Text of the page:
Daily Archives: May 20, 2017

CA11: A police dog can’t be sued for excessive force under § 1983 or for negligence under state law

A police dog can’t be sued under § 1983, although the handler can. Here, the handler has qualified immunity for this use of force. Jones v. Fransen, 2017 U.S. App. LEXIS 8816 (11th Cir. May 19, 2017):

Posted in § 1983 / Bivens, Qualified immunity | Comments Off

IA: Plain view of a baggie is enough to seize it without also knowing that there are drugs in it

Plain view of a plastic baggie is enough to seize it without also knowing that there are drugs in it. State v. Taylor, 2017 Iowa App. LEXIS 517 (May 17, 2017). Defendant’s speeding and his condition was reasonable suspicion for … Continue reading

Posted in Plain view, feel, smell, Reasonable suspicion | Comments Off

NYLJ: Computer Searches: A ‘General’ Warrant Can No Longer Satisfy Requirements

NYLJ: Computer Searches: A ‘General’ Warrant Can No Longer Satisfy Requirements by Roger L. Stavis (May 19, 2017):

Posted in Computer searches, General warrant | Comments Off

HI imposes triggering condition in anticipatory warrants under state constitution

“We are faced with a question of first impression for this court: Does the Hawai’i Constitution require that an anticipatory search warrant identify the triggering condition on the face of the warrant? In light of the privacy protections contained in … Continue reading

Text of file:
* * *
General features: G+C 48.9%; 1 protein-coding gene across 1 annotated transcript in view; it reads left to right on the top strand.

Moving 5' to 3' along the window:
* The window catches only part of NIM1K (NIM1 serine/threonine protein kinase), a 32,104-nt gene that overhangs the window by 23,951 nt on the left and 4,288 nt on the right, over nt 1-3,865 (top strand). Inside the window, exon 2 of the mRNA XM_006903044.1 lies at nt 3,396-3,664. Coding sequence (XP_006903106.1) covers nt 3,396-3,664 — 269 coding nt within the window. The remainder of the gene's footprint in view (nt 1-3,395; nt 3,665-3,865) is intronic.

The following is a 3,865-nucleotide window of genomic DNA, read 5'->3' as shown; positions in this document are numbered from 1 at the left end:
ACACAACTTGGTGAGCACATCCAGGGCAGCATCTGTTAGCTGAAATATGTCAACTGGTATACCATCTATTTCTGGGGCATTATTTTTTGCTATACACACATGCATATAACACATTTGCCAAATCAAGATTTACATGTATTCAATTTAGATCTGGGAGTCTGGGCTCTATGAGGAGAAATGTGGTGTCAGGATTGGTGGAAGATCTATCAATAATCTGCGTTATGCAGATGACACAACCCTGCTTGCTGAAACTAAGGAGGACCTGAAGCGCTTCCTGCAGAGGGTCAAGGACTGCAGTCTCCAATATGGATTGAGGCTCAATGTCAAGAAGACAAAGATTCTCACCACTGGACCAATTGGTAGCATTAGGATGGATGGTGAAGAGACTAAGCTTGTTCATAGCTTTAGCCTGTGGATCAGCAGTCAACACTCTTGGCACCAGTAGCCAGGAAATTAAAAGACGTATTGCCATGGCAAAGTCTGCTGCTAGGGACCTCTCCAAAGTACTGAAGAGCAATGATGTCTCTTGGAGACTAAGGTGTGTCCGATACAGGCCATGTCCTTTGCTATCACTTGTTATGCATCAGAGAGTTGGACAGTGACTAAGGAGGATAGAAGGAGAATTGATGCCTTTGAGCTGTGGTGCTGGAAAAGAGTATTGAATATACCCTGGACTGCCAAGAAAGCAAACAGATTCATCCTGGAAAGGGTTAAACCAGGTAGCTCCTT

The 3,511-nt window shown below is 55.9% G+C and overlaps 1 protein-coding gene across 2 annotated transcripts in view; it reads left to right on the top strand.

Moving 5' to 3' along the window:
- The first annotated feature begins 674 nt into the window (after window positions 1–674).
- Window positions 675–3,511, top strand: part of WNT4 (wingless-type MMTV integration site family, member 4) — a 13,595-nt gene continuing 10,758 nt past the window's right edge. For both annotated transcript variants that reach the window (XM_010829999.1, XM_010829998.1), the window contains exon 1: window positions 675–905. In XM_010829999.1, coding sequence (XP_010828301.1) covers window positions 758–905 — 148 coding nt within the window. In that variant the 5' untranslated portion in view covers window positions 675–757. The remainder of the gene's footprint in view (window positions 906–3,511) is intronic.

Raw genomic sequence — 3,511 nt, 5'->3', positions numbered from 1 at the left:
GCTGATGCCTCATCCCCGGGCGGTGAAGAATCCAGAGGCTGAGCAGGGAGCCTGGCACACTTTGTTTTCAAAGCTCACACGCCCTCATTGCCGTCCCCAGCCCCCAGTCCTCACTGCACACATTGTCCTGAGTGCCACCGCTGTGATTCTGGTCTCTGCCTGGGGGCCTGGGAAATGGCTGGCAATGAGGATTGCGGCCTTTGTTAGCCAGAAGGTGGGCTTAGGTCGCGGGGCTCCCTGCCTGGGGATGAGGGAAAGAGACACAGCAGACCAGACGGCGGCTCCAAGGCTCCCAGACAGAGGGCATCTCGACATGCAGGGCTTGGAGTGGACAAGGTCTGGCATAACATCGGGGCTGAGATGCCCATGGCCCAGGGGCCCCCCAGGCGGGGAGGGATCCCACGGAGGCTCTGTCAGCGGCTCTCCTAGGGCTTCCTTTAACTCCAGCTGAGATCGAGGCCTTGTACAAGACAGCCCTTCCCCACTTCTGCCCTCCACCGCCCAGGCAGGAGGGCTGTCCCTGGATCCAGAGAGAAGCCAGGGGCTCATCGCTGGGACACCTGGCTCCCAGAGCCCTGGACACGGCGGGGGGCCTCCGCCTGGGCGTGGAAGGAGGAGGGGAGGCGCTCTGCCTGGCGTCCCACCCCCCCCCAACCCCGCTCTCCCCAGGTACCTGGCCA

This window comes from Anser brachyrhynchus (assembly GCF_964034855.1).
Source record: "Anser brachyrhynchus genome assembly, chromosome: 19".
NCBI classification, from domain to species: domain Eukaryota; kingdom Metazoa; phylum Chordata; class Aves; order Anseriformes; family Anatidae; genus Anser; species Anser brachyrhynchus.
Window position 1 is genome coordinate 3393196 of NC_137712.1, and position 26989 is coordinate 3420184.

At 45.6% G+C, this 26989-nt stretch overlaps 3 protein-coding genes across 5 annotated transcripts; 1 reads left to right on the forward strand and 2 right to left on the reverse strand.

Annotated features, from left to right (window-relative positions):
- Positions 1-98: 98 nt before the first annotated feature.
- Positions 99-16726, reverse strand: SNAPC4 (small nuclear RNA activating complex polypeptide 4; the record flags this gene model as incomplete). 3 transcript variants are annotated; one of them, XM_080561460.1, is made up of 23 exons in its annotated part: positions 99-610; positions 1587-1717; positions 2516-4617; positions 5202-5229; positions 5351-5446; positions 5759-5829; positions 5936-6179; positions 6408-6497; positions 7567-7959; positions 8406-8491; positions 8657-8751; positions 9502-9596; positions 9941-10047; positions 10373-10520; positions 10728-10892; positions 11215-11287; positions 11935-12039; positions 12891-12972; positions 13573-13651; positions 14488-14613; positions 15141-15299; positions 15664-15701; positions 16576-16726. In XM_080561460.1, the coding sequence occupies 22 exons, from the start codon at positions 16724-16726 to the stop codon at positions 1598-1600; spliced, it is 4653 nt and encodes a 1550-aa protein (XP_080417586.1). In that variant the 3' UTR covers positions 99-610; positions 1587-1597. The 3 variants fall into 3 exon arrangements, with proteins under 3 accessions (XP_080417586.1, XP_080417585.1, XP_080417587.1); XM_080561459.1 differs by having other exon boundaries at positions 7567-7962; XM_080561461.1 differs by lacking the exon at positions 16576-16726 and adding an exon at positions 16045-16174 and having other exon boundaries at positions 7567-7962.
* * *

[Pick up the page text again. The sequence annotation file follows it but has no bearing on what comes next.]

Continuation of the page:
Posted in Anticipatory warrant, State constitution | Comments Off

N.D.N.Y.: Def’s prior drug involvement justified a drug search condition on supervised release

Defendant’s prior convictions for drugs from age 17-22 justified a drug search condition on supervised release. United States v. Betsy-Jones, 2017 U.S. Dist. LEXIS 75157 (N.D. N.Y. April 28, 2017), adopted, 2017 U.S. Dist. LEXIS 74113 (N.D. N.Y. May 16, … Continue reading

Posted in Probation / Parole search, Stop and frisk | Comments Off

M.D.Pa.: Def’s version in pro se motion to suppress used against him in third on credibility

Defendant files three motions to suppress. The first one was pro se and never mentioned that his stop was pretextual, that the headlights were actually on, and the stop was without reasonable suspicion. A later motion to suppress challenged the … Continue reading

Posted in Burden of proof | Comments Off